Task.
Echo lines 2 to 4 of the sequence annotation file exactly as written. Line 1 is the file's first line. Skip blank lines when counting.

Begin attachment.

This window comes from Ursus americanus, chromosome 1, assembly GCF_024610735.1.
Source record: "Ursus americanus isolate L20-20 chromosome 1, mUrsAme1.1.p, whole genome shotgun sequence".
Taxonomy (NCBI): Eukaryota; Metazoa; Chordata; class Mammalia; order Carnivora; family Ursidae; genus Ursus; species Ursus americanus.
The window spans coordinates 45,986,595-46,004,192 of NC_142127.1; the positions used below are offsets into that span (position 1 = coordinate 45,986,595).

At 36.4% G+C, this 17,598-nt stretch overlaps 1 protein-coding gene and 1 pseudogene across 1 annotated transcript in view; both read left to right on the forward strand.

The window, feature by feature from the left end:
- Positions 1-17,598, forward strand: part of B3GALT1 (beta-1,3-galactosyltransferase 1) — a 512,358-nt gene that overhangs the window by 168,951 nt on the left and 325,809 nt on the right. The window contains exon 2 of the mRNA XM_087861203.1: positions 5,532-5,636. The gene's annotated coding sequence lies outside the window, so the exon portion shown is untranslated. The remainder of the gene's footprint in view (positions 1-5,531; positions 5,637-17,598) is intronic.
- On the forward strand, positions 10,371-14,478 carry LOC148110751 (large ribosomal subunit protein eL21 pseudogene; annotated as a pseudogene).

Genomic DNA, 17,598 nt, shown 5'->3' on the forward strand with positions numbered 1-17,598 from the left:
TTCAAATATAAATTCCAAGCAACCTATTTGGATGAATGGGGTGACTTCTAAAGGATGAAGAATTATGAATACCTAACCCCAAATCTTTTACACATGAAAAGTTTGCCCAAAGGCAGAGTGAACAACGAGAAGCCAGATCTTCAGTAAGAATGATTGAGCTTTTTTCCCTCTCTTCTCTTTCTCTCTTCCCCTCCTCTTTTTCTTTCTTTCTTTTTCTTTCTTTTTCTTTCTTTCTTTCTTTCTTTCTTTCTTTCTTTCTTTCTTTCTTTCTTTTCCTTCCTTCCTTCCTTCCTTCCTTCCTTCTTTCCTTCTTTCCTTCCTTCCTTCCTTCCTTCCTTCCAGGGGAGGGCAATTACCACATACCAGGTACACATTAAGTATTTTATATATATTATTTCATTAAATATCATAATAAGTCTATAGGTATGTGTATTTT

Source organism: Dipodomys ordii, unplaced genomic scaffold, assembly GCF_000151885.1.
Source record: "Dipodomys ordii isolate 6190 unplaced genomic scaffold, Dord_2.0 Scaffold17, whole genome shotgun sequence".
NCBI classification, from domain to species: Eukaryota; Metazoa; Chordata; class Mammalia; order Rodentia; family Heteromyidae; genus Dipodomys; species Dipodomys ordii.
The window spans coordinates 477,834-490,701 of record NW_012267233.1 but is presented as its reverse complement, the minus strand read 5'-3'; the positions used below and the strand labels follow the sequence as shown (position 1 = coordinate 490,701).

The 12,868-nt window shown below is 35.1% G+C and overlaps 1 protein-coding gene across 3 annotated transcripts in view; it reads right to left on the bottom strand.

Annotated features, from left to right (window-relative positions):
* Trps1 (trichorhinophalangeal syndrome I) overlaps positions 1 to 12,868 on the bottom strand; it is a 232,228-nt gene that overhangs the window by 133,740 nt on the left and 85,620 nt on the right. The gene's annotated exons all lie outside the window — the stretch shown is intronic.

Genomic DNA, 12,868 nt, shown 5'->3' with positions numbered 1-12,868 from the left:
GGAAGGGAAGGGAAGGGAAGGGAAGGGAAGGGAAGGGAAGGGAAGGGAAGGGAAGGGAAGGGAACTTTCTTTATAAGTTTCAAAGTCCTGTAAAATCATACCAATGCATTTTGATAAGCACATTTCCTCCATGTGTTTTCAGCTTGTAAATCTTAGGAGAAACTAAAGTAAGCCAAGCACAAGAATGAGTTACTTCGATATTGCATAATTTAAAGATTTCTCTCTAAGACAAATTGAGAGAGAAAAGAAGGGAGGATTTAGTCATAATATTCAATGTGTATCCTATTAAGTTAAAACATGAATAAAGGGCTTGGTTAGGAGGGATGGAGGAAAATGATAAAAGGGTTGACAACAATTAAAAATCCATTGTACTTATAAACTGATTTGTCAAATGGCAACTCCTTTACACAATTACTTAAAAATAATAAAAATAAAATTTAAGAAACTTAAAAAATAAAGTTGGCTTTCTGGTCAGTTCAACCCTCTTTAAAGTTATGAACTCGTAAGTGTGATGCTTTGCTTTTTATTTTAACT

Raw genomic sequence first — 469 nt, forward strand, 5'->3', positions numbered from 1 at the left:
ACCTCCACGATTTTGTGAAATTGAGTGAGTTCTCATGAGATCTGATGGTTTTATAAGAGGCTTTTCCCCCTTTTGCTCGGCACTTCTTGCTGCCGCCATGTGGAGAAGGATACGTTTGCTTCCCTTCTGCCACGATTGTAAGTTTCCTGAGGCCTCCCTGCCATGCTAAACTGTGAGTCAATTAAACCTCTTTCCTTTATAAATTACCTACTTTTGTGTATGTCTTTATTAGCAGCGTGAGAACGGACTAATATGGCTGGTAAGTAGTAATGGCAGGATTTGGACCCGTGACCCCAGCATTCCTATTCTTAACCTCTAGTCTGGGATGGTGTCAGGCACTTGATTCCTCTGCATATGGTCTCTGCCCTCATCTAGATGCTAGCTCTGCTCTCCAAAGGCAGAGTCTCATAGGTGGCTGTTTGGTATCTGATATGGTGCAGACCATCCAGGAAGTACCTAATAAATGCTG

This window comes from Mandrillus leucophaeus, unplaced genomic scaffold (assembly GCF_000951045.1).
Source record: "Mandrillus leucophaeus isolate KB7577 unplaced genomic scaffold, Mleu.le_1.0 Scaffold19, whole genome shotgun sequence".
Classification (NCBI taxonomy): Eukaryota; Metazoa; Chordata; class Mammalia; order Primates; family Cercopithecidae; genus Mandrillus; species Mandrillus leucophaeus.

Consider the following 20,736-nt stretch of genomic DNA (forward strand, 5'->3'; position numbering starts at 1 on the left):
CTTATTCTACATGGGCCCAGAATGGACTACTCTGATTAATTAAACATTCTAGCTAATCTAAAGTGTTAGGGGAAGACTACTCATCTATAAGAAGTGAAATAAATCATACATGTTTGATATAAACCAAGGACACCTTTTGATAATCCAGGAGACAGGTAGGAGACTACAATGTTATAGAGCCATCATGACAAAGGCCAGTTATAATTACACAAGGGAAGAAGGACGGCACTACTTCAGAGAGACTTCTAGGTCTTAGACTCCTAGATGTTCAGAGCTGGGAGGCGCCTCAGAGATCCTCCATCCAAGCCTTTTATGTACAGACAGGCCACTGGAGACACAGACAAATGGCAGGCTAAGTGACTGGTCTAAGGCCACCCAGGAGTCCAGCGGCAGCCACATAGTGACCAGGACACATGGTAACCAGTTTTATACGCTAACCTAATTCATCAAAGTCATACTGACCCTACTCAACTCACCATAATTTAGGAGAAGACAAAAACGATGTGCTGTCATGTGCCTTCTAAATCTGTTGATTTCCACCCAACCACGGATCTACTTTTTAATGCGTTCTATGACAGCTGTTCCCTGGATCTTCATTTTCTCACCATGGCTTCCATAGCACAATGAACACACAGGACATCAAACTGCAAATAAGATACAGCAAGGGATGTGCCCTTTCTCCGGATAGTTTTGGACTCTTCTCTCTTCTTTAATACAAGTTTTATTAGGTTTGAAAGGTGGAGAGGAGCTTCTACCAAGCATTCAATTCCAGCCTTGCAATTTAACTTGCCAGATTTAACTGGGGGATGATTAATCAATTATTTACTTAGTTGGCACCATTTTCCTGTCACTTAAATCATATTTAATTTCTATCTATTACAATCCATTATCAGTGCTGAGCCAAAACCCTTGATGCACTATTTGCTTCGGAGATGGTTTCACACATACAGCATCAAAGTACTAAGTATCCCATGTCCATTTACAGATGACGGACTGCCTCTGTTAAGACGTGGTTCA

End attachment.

Source record: "Ursus americanus isolate L20-20 chromosome 1, mUrsAme1.1.p, whole genome shotgun sequence".
Taxonomy (NCBI): Eukaryota; Metazoa; Chordata; class Mammalia; order Carnivora; family Ursidae; genus Ursus; species Ursus americanus.
The window spans coordinates 45,986,595-46,004,192 of NC_142127.1; the positions used below are offsets into that span (position 1 = coordinate 45,986,595).